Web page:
It was 1992 and I found myself on the side of I-5 outside of Los Angeles with my thumb out.
I flew to LA to visit a friend of mine who was living out there at the time. He thought it was a good idea to go down to San Diego and spend the night. But we didn’t have a car and we felt adventurous.
So, we decided to hitchhike our way down.
It took several hours and more than a few rides, but we made it. So many emotions ran through my veins as this experience was happening. Anxiety, fear, exhilaration, nervousness.
Many people feel these same emotions when the subject of saving and investing comes up.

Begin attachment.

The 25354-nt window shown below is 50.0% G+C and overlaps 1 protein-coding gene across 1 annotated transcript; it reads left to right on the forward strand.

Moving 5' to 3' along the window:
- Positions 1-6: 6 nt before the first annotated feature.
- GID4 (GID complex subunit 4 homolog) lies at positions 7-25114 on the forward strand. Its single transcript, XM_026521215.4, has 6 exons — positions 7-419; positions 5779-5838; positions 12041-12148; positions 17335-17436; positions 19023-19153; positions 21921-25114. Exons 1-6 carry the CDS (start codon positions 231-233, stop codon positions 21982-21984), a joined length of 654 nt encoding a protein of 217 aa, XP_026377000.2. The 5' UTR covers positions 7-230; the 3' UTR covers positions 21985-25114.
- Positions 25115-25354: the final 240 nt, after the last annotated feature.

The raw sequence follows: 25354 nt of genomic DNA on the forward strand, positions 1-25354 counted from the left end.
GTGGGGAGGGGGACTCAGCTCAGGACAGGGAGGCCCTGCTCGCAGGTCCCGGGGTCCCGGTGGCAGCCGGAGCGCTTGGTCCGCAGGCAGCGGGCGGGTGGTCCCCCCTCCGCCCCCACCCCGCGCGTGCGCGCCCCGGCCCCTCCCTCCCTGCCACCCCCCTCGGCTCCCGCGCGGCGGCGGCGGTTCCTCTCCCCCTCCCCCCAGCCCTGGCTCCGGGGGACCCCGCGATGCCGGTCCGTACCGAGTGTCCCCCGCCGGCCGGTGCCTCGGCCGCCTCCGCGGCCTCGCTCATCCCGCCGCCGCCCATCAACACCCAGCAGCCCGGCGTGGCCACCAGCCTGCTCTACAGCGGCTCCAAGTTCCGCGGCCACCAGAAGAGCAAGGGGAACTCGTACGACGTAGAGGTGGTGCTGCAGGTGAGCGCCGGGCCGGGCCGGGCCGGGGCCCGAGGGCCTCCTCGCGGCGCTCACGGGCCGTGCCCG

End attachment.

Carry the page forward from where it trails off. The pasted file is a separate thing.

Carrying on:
Looking back on that time I can’t help thinking of the lessons I learned.
Here are 3 lessons that can be applied to what to do with your money:
1. Learn to always trust your gut — before we got in anyone’s car, we took a good look at who was picking us up and made a snap decision whether to get in or not. This is the same as when you are choosing where to put your money. What does your gut tell you about this?
2. Don’t put all your eggs in one basket — I knew if the person offering us a ride didn’t seem quite right there would be another ride coming by. So, we could be picky about who we got in the car with. This is the same as spreading out your money in different investment vehicles, so you don’t lose all of it.
3. Reach your goals by taking one small step at a time — Or in the case of hitchhiking, take one ride at a time to reach San Diego. You don’t make a million dollars in one lump sum. You save in increments which add up over time.